Notes from the Competitions
How to keep a high dramatic tension without overdoing things? Saulius Baradinskas knows how, without relying on editing but by building strong characters, and an exceptional performance in long one-take scenes. A film that emotively hits like a bullet.
In the first animation film of her trilogy, Marta Pajek creates both a dizzyingly metaphysical and achingly sensual story. Through a minimalist aesthetic, her few lines intertwine and cause figures to transform themselves.
Eliane Esther Bots pushes us to witness the witnesses and enter the world of the translators of the International Criminal Court in The Hague. The mixture of a dry setting and a sensitive approach to the bodies perfectly conveys an empathic experience towards people whose neutrality cannot but risk suffering traumas.
Coming back to the childhood town and meeting an old friend is the occasion to feel the pleasure and sadness of memory, to measure the light imperfection of the present, and probably the impossibility of a meeting. Louise Dendraën has been able to put this indefinite territory on screen and cause us to feel just how intense a nuance can be.
Read Emilien Gür’s essai on this film.
The light is responsible for the saturation of the child’s outside world, and the voices for the one of her inner world. A refined cinematic touch blesses Maria Semenova’s exceptional documentation of a fanatic Christian sect in Siberia, melding with the story of the child’s dangerous psychological evolution.
Peter Tscherkassky resumes the cinematic memory of trains in a filmic piece where the mechanics of cinema coalesce with the mechanics of the train. Frame by frame, he deconstructs the history of cinema in order to construct a story of the fusion of film and train movements, so that aggressive montage does not prevent contemplation.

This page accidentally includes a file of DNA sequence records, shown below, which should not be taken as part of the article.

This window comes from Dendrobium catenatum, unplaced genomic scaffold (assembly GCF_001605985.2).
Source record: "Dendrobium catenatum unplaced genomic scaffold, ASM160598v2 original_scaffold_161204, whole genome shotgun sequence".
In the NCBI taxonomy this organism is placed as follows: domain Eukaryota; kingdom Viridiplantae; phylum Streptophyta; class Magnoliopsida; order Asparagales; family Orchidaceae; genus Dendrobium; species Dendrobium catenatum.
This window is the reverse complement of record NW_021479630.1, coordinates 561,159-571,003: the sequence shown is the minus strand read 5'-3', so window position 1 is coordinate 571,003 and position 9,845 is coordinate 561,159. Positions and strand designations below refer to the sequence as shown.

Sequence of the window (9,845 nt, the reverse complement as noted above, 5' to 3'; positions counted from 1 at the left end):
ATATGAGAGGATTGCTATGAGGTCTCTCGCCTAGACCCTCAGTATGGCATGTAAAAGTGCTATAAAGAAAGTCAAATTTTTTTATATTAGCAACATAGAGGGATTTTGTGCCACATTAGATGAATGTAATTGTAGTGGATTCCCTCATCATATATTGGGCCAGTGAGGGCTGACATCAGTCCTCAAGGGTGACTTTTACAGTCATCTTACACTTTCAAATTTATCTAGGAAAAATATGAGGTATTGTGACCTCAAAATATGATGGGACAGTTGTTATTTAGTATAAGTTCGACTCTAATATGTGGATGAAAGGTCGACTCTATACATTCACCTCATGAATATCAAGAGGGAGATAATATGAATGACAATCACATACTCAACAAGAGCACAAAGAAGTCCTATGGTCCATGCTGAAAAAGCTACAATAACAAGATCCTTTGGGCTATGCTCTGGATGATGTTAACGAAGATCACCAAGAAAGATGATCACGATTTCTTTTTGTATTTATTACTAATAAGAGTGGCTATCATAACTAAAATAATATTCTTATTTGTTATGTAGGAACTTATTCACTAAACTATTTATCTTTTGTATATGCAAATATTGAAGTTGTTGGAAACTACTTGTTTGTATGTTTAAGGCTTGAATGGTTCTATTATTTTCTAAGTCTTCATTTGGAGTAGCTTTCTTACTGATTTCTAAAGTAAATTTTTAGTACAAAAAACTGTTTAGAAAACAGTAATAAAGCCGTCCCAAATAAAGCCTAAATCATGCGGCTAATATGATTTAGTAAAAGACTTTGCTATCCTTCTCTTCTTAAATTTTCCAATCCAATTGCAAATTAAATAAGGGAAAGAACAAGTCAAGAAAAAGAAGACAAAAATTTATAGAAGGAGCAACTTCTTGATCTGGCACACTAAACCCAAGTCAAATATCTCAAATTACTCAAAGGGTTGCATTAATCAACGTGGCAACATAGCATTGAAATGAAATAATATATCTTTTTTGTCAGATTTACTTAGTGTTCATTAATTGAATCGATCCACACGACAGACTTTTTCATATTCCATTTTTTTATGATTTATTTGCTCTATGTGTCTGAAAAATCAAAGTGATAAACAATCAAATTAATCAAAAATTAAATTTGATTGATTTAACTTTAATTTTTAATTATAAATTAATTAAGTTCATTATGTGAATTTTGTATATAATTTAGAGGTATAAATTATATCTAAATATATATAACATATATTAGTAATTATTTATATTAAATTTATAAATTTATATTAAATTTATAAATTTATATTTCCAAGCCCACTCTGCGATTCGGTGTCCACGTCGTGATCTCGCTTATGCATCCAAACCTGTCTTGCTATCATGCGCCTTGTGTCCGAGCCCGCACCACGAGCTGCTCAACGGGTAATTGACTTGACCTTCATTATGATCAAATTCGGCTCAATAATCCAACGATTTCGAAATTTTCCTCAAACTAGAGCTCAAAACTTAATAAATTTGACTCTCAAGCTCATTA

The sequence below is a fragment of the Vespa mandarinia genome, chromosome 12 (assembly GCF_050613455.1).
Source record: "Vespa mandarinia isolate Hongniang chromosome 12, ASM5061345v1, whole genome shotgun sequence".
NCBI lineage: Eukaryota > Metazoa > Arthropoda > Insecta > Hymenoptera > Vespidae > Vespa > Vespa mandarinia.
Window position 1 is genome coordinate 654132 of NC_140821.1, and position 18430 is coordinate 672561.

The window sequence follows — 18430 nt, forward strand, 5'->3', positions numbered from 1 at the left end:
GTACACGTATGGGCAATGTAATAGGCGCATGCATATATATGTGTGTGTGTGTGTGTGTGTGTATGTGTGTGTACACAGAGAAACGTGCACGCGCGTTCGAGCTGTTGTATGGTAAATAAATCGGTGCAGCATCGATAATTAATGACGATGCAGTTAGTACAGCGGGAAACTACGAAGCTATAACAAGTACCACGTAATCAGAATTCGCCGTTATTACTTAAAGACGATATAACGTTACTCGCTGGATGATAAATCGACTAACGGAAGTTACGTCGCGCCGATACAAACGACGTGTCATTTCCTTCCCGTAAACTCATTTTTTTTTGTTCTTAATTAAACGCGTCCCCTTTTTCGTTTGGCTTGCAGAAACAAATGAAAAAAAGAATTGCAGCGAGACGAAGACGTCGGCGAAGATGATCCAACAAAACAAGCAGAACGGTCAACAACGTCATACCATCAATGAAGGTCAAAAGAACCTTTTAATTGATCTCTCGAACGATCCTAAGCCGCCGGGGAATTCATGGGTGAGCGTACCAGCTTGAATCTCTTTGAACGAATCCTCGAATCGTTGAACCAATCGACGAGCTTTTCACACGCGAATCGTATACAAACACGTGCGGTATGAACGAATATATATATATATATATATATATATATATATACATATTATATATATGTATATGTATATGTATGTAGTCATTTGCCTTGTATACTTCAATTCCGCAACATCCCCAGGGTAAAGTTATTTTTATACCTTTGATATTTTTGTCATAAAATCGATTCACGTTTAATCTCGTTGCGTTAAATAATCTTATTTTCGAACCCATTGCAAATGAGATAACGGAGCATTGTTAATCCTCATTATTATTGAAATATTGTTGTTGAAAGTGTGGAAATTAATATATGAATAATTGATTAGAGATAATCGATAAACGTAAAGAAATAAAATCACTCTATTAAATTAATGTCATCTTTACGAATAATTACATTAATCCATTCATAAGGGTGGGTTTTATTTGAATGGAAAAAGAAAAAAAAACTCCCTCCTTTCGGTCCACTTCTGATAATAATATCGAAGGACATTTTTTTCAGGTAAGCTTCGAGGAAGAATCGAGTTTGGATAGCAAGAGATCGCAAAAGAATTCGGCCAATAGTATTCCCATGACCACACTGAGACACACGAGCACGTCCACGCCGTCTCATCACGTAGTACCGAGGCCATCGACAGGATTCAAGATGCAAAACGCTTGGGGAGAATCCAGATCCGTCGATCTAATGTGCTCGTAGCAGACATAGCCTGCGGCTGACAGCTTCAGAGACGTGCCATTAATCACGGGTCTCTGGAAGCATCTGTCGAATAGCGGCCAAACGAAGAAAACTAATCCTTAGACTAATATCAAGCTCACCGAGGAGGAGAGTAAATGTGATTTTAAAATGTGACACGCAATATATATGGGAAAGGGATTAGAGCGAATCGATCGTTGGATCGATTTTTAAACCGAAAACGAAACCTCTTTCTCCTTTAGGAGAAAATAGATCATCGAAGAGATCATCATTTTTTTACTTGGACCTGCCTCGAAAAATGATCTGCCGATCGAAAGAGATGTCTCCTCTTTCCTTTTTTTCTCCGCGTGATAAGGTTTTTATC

A woman on the verge of a nervous breakdown. It’s not a question of hysteria or love but rather of subtle or explicit patriarchalism in contemporary society. Jela Hasler works on her film like a jeweller on her gem: one line of storytelling, one crescendo, and a series of heavily mastered filmic details that cause a simple story to shine.
Traditions fascinate and repulse. The perspective of a young girl embraces an ambivalent Hong-Kong, both modern and archaic, patriarchal and emancipatory. Yi Tang’s smart filmic phantasy displays a pitiless generational confrontation, while keeping a light and humorous tone. Unseizable and original in style, this is definitely a fresh work by a promising author.
Gentle for the colours and soft for the movements, Yoriko Mizushiri’s minimalist animation will certainly impress, mostly for its micro-violence. A flagrant sound commentary augments the sensitivity of images that primarily explore the sense of touch. This is cinema that gets under the skin.
What is the future of brutalist architecture? Going through the history of and caressing the current surface of ruined Campione’s Casino, Enea Zucchetti inserts his filmic reflection between documentary work and creative divertissement. The reasonable claim against a monster in the landscape still leaves room for fascination and artistic inspiration for the abstract and the dysfunctional. Not without a touch of humour.
Marija Apcevska’s naturalist storytelling would serve nothing more than an authentic portrait of a girl discovering her sexuality, but the final break of the filmic tension, and moreover the few seconds where she hesitates between childhood and adulthood, gives this short film an unforgettable climax.
Several films focus on transition and transidentity, more and more approaching the challenge of non-binarity. Anouk Meles’ originality is all in her accurate comparison with the world of animals. An almost scientific attitude is intertwined with the apparently candid perspective of a young girl, which allows us to reframe open-mindedness on the level of an ideally unproblematic hunger for curiosity and difference.